"Pshaw, man, you talk nonsense! You haven't sufficient strength to carry you across the room, and the wound in your side would start bleeding before you reached the courtyard. Come, throw aside your fears; I make no secret of my friendship for Gaspard de Coligny, and it is easy to guess you have fought under his banner before now. But here is Jacques with the broth! Drink this, and afterwards we will talk."

I raised him up while he drank, and presently he said, "Monsieur, if I rested till midday I should be strong enough."

"A week at the least," my father replied, "and even then a score of miles would overtax your strength."

After lying quietly for a few minutes, he whispered, "Monsieur, make the door fast. Now, hand me my doublet. A murrain on the knaves who brought me to this! A knife, monsieur, and slit the lining. Do you feel a packet? 'Tis a small one. Ah, that is it. Look, monsieur, at the address."

"The Admiral!" said my father with a start of surprise, "and he is at Tanlay. Man, it will be a month before you can reach Tanlay; and the packet is marked 'All speed!' Do you know the purport of the message?"

"It conveys a warning, monsieur, and it will arrive too late. The Guises and the Queen-Mother have laid their plans; the Loire is guarded along its banks, and the troops are collecting for a swoop on Tanlay."

"And Conde is at Noyers!"

"The Prince is included, monsieur. 'Let us take off the heads of the two leaders,' is what the Italian woman says, 'and there will be no more Huguenots.' And the chiefs at Rochelle chose me to carry the warning. 'There is none braver or more prudent than Ambroise Devine,' they said. Monsieur, I would rather have lost my right hand!"

"Cheer up, man. I warrant you have no cause for reproach. Guise has his spies in Rochelle, and they would follow you on the chance of picking up some information. When were you attacked?"

"At the close of the afternoon, monsieur, in the wood a few miles to the west. They sprang out upon me suddenly—there were three of them—and I was taken unawares. But it was a good fight," and, in spite of his pain and distress of mind, his face lit up with a smile of satisfaction. "There is one trooper the less in Guise's ranks, and another who won't earn his pay for months to come."

"And best of all, the papers are safe," my father observed. "Now, what is to be done? That is the important point. The Admiral must have them without loss of time, and you cannot carry them to him. My duties keep me here, but I could send Jacques——"

"Jacques?" said the sick man questioningly.

"He is a trusty servant; I will vouch for his loyalty."

Devine shook his head. It was plain he did not welcome the proposal.

"Trust the papers to me," I said, on a sudden impulse, "and I will take Jacques for company."

"'Tis a long journey, Edmond, and full of danger," said my father. "I fear an older head than yours is needed."

"Jacques can supply the older head, and I will take charge of the papers."

"You are only a boy," objected Devine.

"So much the better: no one will suspect I am engaged on an errand of importance."

"There is something in that, but this is no child's game; 'tis an affair of life and death. You must travel day and night, and from the moment the papers are in your hands your life belongs to the Admiral. If you fail to reach Tanlay in time, the death of the noblest gentleman in France will lie on your shoulders."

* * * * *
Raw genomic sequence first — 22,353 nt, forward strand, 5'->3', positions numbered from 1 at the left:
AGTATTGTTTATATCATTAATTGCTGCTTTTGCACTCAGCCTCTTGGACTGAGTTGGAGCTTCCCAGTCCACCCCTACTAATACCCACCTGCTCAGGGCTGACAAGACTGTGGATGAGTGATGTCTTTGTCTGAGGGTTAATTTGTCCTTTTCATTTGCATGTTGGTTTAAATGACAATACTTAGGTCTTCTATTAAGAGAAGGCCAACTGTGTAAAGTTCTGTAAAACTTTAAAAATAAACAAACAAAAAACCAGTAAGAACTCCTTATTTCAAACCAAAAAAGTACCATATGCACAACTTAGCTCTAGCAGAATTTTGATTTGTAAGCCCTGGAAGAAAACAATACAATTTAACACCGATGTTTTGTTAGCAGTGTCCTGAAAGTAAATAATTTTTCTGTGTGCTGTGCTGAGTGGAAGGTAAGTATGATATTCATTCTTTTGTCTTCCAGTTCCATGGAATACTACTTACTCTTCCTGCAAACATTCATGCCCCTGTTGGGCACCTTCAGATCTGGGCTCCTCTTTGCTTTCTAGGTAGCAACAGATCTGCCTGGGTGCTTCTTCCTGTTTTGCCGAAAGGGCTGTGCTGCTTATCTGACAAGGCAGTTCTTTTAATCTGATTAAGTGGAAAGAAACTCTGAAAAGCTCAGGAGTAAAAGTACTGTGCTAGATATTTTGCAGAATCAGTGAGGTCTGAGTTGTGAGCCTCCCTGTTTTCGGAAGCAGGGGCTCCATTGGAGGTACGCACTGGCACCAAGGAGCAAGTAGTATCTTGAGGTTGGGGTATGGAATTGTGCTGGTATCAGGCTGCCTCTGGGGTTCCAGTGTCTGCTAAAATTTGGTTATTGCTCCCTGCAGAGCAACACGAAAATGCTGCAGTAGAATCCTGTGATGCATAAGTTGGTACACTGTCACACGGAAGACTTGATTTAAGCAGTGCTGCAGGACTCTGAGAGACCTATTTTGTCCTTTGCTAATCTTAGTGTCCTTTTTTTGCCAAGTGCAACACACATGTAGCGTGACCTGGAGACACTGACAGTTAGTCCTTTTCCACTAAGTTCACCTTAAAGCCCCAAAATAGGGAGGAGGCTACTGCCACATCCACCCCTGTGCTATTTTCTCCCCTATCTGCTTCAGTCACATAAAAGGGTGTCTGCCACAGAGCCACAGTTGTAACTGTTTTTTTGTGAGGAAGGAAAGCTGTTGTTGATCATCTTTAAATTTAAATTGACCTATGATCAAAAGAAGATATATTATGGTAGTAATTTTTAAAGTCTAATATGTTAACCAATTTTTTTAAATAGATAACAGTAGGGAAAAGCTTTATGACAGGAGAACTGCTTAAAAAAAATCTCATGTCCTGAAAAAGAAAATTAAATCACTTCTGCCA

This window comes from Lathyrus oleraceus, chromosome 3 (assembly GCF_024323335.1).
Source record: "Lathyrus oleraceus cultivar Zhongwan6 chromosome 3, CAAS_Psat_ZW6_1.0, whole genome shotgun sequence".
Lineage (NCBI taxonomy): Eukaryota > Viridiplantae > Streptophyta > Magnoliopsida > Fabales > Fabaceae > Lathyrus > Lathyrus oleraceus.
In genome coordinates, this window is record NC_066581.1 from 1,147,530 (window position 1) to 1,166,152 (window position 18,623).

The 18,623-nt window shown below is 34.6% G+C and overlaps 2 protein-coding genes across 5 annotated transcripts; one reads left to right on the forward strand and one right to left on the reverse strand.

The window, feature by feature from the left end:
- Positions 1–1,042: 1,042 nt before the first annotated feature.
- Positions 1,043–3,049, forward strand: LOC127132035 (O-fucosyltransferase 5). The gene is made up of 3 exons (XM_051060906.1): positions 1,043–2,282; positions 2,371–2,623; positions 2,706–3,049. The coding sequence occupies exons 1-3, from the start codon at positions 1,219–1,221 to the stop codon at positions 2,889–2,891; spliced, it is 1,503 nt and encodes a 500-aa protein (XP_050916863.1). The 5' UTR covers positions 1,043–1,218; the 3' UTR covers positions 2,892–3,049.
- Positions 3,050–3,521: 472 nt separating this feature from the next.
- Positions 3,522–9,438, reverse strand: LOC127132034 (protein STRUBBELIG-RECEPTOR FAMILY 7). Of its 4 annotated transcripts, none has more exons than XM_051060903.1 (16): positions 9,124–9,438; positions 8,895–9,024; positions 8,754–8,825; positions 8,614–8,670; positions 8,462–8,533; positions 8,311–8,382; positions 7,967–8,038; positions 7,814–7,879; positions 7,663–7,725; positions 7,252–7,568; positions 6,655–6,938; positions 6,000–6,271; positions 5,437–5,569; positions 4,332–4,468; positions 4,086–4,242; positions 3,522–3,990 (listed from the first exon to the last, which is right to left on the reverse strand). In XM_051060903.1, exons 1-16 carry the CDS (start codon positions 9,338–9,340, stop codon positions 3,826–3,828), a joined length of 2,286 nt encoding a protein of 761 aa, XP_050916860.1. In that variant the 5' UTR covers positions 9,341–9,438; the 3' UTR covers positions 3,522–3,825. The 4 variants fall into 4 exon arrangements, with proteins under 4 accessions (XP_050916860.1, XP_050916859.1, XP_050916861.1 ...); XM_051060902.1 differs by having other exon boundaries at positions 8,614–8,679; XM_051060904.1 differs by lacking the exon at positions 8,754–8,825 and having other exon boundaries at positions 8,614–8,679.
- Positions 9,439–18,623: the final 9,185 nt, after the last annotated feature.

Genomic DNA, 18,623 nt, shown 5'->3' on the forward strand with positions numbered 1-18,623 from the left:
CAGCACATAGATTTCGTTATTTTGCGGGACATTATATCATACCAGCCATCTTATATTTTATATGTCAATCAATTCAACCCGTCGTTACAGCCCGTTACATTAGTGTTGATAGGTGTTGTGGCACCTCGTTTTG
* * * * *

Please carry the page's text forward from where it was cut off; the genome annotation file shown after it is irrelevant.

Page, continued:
"I will do my best."

"He is young," remarked my father, "but he can bear fatigue. He has a sure seat in the saddle, and he is more thoughtful than most boys of his age. With Jacques at his elbow the venture is not as desperate as it may seem."

Since nothing better offered, Devine at length agreed to the proposal, and having informed Jacques that we should start at dawn I went straight to bed, in the hope of getting a couple of hours' sleep before beginning the journey.

The morning had scarcely broken when Jacques wakened me; I sprang up quickly, dressed—my mother had sewn the precious papers securely inside my doublet—and made a hearty meal.

My mother, who had risen in order to bid me farewell, was full of anxiety; but, like the brave woman she was, she put aside her fears; for the Admiral's safety was at stake, and we of the Religion were well content to make any sacrifice for our beloved leader. I embraced her fondly, assuring her I would be careful, and proceeded to the chamber where Ambroise Devine lay. He had not slept, but was eagerly awaiting the time of my departure.

"You have the papers?" he asked. "Give them into the Admiral's own hands, and remember that a single hour's delay may ruin the Cause."

"He carries a full purse," said my father, "and can buy fresh horses on the road."

Wishing the sick man good-bye, and bidding him be of good courage, I descended to the courtyard, where Jacques awaited me with the horses.

"Do not be sparing of your money, Edmond; if need arises, spend freely," my father advised. "And now, may God bless you, and bring you safely through. Do not forget, Jacques, that a shrewd brain will pay better than a strong arm in this venture."

"We will be as prudent as the Admiral himself, monsieur," declared Jacques, as he vaulted into the saddle; and, with a last word of counsel from my father, we crossed the drawbridge and rode down the hill to the high road.

"'Tis a long journey before us, monsieur, and an unexpected one," observed my companion, as, turning sharply to the left, we rode through the still sleeping village. "'Tis odd what a chance encounter may bring about; but for the Sieur's meeting with the wounded man we should still be snug abed. There is some one stirring at the inn. Old Pierre will be none too pleased at having guests who rise so early; but there, 'twill be another coin or so to add to his hoard."